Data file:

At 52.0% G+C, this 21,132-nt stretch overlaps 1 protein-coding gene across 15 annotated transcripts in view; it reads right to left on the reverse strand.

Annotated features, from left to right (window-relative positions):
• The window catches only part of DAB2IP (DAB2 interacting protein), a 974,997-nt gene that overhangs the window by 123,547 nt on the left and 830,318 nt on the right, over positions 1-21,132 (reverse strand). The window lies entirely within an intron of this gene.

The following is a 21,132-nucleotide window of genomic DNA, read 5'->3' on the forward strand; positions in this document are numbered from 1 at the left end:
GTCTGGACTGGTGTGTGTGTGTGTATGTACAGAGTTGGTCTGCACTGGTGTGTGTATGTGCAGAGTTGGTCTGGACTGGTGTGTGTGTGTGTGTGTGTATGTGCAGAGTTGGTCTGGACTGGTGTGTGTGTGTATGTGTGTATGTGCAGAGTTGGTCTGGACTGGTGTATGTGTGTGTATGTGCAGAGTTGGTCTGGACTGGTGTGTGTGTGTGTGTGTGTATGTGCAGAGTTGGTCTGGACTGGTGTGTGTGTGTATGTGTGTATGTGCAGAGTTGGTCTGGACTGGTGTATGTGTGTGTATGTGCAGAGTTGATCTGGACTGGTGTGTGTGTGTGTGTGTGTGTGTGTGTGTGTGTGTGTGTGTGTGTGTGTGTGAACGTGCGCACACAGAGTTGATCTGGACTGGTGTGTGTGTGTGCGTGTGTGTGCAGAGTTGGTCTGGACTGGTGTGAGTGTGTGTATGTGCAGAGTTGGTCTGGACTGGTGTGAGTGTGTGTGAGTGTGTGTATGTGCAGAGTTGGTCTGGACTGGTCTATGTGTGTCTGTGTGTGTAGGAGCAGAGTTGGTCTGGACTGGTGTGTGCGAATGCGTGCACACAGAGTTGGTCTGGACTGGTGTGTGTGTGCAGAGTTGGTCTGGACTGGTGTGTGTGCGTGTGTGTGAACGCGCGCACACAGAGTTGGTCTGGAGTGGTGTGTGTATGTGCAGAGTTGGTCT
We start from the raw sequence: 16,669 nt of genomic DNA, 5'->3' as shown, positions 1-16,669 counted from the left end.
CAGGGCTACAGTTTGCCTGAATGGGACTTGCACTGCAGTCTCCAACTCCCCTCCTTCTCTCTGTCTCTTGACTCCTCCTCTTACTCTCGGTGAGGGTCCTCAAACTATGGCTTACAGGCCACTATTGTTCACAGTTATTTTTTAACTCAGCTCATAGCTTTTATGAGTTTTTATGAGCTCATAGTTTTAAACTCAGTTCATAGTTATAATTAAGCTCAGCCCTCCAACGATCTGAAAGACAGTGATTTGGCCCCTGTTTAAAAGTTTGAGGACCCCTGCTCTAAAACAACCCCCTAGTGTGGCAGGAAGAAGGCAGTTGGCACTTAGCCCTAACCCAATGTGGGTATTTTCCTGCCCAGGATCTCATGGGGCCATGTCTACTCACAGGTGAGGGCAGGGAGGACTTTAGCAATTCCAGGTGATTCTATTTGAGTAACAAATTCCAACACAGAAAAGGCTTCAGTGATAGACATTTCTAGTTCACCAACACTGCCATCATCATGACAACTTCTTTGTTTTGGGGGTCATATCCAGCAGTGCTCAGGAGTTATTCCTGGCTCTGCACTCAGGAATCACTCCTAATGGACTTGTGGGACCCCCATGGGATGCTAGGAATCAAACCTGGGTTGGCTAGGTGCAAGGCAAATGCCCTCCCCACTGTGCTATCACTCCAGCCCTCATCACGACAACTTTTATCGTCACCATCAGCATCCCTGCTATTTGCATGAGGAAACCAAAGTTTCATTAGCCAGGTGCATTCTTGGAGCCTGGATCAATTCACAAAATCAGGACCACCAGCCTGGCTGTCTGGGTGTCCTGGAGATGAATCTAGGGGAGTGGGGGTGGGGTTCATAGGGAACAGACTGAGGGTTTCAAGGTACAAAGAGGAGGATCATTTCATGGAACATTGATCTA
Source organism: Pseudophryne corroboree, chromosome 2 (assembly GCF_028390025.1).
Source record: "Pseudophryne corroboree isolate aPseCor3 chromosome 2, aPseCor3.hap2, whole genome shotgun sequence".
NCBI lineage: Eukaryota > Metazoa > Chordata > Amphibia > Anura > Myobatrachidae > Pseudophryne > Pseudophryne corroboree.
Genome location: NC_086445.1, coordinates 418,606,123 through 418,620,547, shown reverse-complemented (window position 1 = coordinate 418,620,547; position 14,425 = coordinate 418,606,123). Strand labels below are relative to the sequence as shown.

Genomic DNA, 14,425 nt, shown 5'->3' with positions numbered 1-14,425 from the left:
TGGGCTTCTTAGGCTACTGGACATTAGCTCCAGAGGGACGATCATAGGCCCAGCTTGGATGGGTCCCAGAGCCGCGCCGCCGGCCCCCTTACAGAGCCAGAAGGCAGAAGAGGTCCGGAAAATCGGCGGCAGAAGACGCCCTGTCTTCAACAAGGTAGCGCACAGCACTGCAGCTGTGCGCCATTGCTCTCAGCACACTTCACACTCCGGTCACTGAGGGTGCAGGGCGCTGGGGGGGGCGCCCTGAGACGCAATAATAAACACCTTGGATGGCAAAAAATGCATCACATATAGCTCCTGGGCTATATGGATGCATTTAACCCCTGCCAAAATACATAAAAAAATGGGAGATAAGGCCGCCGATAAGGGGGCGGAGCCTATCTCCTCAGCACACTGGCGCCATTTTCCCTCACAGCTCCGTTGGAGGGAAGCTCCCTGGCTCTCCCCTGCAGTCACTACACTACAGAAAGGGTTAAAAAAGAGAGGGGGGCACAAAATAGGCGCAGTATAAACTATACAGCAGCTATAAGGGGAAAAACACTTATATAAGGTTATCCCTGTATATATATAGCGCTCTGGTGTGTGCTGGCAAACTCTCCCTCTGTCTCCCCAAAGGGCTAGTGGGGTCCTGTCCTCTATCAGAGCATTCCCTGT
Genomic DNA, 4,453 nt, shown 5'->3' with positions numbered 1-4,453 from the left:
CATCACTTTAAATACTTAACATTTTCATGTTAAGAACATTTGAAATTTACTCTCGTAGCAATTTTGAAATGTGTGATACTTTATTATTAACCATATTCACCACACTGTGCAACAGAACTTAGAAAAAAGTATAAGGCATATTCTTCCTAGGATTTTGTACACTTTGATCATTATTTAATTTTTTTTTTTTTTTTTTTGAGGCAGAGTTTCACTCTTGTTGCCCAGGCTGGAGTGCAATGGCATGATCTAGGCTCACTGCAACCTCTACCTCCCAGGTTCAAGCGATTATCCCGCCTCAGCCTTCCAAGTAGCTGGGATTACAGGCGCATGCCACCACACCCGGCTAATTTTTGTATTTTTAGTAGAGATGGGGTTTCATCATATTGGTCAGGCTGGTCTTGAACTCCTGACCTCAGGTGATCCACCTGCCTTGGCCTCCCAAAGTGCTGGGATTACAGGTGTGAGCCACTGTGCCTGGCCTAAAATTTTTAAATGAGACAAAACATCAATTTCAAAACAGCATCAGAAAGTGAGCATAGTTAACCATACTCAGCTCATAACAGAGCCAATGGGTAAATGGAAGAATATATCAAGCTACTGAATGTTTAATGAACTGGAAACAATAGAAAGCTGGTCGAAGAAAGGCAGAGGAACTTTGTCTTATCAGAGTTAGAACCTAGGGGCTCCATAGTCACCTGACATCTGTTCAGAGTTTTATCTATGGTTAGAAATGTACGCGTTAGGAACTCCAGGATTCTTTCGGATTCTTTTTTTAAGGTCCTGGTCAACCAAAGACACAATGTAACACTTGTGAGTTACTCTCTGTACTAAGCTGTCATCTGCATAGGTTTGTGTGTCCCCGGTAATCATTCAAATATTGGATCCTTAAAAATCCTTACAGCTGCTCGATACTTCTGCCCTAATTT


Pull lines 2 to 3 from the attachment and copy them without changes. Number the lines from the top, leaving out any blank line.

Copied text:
Annotated features, from left to right (window-relative positions):
• The window catches only part of DAB2IP (DAB2 interacting protein), a 974,997-nt gene that overhangs the window by 123,547 nt on the left and 830,318 nt on the right, over positions 1-21,132 (reverse strand). The window lies entirely within an intron of this gene.